Xenarx is a S'Klallam word that means House of Knowledge. In the near future, it will be more than just a word to the members of the Port Gamble S'Klallam Tribe, Little Boston, Washington.
The House of Knowledge will bring a long-standing vision of the Port Gamble S'Klallam people to life. The complex, which will be named "Xenarx," will provide a culturally appropriate place to preserve the tribe's culture through art, education, and celebration. It will be a village of learning, composed of a Longhouse, a Career and Education Department, an Elder Center, a Carving Workshop, and a new library.
|Tribal officials break ground for House of Knowledge/tribal cultural center.|
Groundbreaking ceremonies were held last month, and construction on the $4.3 million project will begin shortly. Funding for this ambitious project - from a variety of private and public donations, loans, and grants - is nearing the halfway mark. Major funds already committed to the project include a $1.1 million loan from Department of Agriculture and a variety of grants from HUD, the National Park Service, other federal, state, and county governments, and private entities. HUD's contribution, a $500,000 Indian Community Development Block Grant, is for the construction of the Career and Education Center. Many tribal employees also are having contributions deducted from their paychecks to help raise the funds for this endeavor.
The traditional longhouse, which has not been seen on the reservation in more than a century, will be at the center of the complex and will provide a place for important tribal gatherings. Giant firs are now being harvested nearby and will form the skeleton of the structure; cedar siding will be added.
|Port Gamble S'Klallam youth dancers: At center, in red dress, is Audrenna Tom, granddaughter of Margaret Tom, Grants Management Specialist in HUD's Northwest Office of Native American Programs.|
The Longhouse will be a shed-like structure facing west. Large, carved doors will open to a cavernous, 6,722-square-foot interior that will be home to traditional powwows, storytelling, performances, and ceremonies. The longhouse also will have exhibits and climate-controlled areas for artifacts, art and photographs. Doors in the rear will open to a sunken-log seating area where visitors can listen to the activities inside or look through the longhouse to see the sun setting over the bay. Totem poles will dot the surrounding grounds. Straddling both sides of the longhouse will be a new library, educational center and elders' center. For years, the existing tribal buildings have been too cramped to serve the S'Klallams, who number about 1,000, in addition to the surrounding community.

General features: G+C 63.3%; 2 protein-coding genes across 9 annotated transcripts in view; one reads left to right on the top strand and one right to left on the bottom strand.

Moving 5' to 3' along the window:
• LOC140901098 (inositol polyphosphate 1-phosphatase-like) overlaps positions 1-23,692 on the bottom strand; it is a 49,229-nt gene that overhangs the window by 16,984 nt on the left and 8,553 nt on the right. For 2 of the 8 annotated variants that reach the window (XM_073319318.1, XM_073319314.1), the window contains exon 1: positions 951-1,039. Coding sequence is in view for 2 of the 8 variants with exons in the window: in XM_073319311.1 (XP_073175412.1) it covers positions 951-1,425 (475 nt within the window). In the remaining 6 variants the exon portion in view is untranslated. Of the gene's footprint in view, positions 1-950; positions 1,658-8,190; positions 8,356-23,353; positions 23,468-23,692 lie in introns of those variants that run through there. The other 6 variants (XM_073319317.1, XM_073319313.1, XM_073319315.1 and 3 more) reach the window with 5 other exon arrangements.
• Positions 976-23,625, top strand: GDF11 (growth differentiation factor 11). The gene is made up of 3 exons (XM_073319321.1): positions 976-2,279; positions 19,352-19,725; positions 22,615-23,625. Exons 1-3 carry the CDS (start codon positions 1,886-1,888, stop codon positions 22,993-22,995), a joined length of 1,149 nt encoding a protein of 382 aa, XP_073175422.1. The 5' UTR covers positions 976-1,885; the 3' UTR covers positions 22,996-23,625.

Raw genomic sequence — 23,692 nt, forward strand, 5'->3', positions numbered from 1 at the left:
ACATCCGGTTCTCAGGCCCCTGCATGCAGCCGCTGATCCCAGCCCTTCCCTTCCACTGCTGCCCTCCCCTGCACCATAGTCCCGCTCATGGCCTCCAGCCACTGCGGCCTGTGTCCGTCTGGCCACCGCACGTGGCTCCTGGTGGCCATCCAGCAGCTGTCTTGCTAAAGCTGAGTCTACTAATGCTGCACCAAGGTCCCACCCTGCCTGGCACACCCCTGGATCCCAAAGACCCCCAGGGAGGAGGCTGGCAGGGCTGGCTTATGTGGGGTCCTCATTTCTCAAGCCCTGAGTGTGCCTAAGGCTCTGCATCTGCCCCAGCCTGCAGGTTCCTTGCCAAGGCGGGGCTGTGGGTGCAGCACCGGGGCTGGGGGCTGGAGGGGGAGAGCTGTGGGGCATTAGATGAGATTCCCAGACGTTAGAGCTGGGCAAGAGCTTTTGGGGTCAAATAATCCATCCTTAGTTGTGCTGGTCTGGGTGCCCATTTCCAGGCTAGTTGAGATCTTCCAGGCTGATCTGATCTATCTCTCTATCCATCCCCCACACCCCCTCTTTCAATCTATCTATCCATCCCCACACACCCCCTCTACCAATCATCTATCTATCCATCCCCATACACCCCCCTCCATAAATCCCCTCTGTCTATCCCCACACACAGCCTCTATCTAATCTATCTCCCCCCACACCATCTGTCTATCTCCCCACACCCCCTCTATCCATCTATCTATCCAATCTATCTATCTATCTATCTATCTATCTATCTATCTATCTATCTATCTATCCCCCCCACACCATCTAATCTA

The new educational center will have two classrooms for school-age children. Tutoring and summer school programs are planned. The education center will reach out to all tribal members, young and old, with instruction offered in S'Klallam tradition.
|Julani McGinty performs a traditional tribal dance at the groundbreaking. His grandfather, Dennis Jones, is the drummer. Passing the culture from generation to generation is the purpose of the House of Knowledge.|
The S'Klallams' knowledge has always been passed down orally from generation to generation, but they are at a point where the elders who hold the keys to the knowledge of their culture are dying. This is one reason why there is a great need for a new elders center, and the elders' center and library expansion projects will be an important part of this undertaking. Tribal members estimate that the lunch program could serve more than 85 elders; today, because of the lack of space, only about 40 receive meals. The elders' center will be adjacent to the educational center, with school kids and grandparents mixing freely. The new Little Boston library will boast 3,800 square feet of space - more than double the size of the cramped current facility that handles more than 20,000 patrons a year - with room for more books, and space to spread out. Xenarx will become the new heart of the community - a center for learning and celebration - for this small band of Native Americans living on the shores of Port Gamble Bay. Thanks to the vision of the people and a very special partnership, Xenarx will help eliminate the threat that the culture of this Native American tribe will be lost.